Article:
The amount of methane leaking from natural gas emissions is far higher than previously estimated, a new study shows, more evidence, as one expert says, that urgent action must be taken to reduce these greenhouse gas emissions.
The findings, based on a review of over 200 previous studies, was published Friday in the journal Science.
Methane is about 30 times more potent of a greenhouse gas than carbon dioxide, so while President Obama has championed natural gas as a "bridge fuel" to address global warming, the climate implications of this "leaky" industry deserve scrutiny.
"People who go out and actually measure methane pretty consistently find more emissions than we expect," said lead author of the study Adam Brandt, an assistant professor of energy resources engineering at Stanford University.
"Atmospheric tests covering the entire country indicate emissions around 50 percent more than EPA estimates," said Brandt. "And that's a moderate estimate."
The amount could be as high as 75 percent greater, the researchers found.
Part of the discrepancy in the federal government's estimates of methane and those presented in the studies is because the EPA took measurements from sites in which companies participated voluntarily. The EPA also does not measure methane emissions from natural sites like wetlands. Atmospheric studies, in contrast, are able to be more encompassing.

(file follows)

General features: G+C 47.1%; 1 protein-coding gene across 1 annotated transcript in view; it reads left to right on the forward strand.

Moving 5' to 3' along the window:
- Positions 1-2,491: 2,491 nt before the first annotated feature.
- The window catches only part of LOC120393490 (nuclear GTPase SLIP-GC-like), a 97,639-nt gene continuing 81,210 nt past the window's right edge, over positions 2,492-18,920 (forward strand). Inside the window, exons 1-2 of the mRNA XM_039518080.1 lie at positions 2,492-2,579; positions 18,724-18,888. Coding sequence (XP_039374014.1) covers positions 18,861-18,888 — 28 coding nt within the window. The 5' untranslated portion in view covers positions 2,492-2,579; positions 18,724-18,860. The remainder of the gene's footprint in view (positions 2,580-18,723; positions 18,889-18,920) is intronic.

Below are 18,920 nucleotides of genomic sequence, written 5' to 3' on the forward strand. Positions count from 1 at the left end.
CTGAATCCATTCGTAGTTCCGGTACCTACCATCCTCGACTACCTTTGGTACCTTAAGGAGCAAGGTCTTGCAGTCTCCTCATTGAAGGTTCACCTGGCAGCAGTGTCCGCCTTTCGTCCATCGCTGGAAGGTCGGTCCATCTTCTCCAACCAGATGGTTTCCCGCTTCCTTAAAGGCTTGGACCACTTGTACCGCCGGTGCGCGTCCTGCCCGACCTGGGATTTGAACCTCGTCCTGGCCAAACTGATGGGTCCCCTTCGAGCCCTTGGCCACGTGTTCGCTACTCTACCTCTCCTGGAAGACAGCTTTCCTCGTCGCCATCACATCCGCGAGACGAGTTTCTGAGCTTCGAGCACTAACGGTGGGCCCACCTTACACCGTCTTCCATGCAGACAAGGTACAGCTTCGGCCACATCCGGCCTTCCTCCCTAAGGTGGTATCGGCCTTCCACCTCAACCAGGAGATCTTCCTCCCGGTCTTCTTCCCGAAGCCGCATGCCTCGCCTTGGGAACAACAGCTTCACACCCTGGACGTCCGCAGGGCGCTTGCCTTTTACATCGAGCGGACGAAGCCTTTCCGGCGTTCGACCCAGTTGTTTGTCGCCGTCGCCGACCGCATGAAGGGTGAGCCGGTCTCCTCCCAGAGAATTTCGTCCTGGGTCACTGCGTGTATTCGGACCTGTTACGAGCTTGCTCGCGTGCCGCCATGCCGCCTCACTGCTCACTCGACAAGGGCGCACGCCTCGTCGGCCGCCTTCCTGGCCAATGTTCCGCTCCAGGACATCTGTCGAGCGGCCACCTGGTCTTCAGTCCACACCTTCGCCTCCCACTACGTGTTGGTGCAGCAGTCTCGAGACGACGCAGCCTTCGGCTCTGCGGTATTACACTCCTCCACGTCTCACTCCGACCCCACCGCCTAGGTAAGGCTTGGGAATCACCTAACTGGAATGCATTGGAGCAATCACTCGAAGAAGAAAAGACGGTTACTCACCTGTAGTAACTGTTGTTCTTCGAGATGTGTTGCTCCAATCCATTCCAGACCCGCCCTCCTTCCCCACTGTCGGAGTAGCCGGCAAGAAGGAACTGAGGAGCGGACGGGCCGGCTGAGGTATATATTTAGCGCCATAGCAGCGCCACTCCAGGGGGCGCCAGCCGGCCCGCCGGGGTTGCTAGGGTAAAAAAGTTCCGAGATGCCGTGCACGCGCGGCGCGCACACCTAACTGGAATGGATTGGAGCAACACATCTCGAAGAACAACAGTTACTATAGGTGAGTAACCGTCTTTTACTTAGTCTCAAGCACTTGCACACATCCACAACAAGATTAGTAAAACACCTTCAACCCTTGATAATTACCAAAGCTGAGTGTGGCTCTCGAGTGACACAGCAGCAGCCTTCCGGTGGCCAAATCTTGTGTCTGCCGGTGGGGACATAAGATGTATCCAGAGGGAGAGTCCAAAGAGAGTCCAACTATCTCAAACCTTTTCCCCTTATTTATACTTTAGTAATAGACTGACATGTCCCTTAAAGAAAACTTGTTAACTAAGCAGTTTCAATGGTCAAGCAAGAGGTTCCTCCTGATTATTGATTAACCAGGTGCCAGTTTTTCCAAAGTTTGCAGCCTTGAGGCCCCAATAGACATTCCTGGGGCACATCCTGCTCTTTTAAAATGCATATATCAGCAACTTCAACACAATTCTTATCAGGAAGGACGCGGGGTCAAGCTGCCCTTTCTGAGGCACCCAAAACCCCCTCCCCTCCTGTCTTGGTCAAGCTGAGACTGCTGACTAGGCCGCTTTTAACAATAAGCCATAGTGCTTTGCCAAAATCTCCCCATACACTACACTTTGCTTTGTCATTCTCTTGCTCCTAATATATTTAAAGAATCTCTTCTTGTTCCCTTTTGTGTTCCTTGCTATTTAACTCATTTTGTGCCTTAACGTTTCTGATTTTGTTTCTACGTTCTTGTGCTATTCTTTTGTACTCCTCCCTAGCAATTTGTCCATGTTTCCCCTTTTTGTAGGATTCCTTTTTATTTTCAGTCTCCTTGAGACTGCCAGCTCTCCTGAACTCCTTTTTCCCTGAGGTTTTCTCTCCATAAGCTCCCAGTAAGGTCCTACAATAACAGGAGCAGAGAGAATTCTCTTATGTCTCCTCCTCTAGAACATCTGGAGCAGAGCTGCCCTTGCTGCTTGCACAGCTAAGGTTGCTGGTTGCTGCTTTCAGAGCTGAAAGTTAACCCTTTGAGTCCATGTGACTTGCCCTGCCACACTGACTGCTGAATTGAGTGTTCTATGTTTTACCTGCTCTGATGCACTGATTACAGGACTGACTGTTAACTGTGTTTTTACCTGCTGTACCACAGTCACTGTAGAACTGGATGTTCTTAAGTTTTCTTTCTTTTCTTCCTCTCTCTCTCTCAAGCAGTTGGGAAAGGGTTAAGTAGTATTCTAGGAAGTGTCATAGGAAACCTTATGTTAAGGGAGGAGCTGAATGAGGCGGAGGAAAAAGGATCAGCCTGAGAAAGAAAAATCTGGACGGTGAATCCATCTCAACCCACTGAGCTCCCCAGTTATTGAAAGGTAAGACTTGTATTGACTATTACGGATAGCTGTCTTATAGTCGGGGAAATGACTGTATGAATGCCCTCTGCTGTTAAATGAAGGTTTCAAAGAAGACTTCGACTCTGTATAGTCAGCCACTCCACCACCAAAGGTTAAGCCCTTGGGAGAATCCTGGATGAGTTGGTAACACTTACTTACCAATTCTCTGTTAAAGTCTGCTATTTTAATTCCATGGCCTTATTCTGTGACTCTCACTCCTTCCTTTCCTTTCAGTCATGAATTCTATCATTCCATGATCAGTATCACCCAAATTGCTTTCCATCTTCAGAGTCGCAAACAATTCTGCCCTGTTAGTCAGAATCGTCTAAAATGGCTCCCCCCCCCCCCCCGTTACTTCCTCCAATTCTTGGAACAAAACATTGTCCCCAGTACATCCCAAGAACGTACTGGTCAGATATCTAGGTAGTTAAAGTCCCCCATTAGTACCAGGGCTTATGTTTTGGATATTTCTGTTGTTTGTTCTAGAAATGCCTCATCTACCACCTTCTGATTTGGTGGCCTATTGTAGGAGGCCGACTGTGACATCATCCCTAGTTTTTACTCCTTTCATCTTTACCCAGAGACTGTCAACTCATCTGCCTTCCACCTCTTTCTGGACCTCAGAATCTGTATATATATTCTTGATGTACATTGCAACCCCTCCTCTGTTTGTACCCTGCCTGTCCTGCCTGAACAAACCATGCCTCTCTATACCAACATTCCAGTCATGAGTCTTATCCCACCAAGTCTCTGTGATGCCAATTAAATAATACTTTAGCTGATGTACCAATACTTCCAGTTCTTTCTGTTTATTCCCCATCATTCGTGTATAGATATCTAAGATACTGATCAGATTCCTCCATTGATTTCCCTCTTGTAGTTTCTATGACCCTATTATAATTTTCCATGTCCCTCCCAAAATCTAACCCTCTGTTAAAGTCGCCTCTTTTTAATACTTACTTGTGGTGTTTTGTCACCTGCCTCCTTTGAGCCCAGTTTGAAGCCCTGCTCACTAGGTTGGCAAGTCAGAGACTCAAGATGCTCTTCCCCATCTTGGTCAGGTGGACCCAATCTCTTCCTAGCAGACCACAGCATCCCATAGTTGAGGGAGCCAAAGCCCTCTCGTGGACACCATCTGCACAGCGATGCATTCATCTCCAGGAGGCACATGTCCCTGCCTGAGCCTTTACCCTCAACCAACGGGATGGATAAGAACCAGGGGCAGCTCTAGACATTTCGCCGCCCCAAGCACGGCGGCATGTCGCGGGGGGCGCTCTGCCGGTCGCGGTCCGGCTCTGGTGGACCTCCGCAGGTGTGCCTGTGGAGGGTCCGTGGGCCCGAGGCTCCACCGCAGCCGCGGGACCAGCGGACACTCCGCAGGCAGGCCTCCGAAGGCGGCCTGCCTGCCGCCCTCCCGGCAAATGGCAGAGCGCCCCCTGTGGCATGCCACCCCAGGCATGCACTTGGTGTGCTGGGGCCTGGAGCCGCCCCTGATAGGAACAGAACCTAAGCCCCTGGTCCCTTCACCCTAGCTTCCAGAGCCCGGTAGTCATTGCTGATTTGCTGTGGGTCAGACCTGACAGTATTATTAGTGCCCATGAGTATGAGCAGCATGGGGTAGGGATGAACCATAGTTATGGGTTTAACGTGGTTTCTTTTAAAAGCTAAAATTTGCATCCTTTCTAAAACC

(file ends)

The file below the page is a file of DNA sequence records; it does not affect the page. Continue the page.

Given the current level of methane leaks from the industry, switching trucks and buses from running on diesel to natural gas could actually be contributing to global warming, the study found.
"While studies like this are helpful, we need to act now to curb methane emissions."
—Sarah Uhl, Clean Air Task Force"Fueling trucks and buses with natural gas may help local air quality and reduce oil imports, but it is not likely to reduce greenhouse gas emissions. Even running passenger cars on natural gas instead of gasoline is probably on the borderline in terms of climate," Brandt said.
In order for that to be a greenhouse gas-beneficial switch of fuels, these methane leaks must be curbed, the study says.
Still, generating electricity from gas instead of coal is better for climate change, the researchers note.
"The study by Brandt et al. adds to a growing body of evidence suggesting that EPA's estimates of methane emissions from the oil and gas sector are too low," Sarah Uhl, Senior Project Director at the Clean Air Task Force, a Boston-based public health and environment advocacy group, said in a statement sent to Common Dreams.
"Fortunately, it costs little, or even pays, to stop these methane leaks and doing so is critical to meeting the President's publicly-stated pledge to reduce greenhouse gas emissions by 17% by 2020. Therefore, we are urging this Administration to tightly regulate methane emissions from the oil and gas industry. While studies like this are helpful, we need to act now to curb methane emissions," Uhl stated.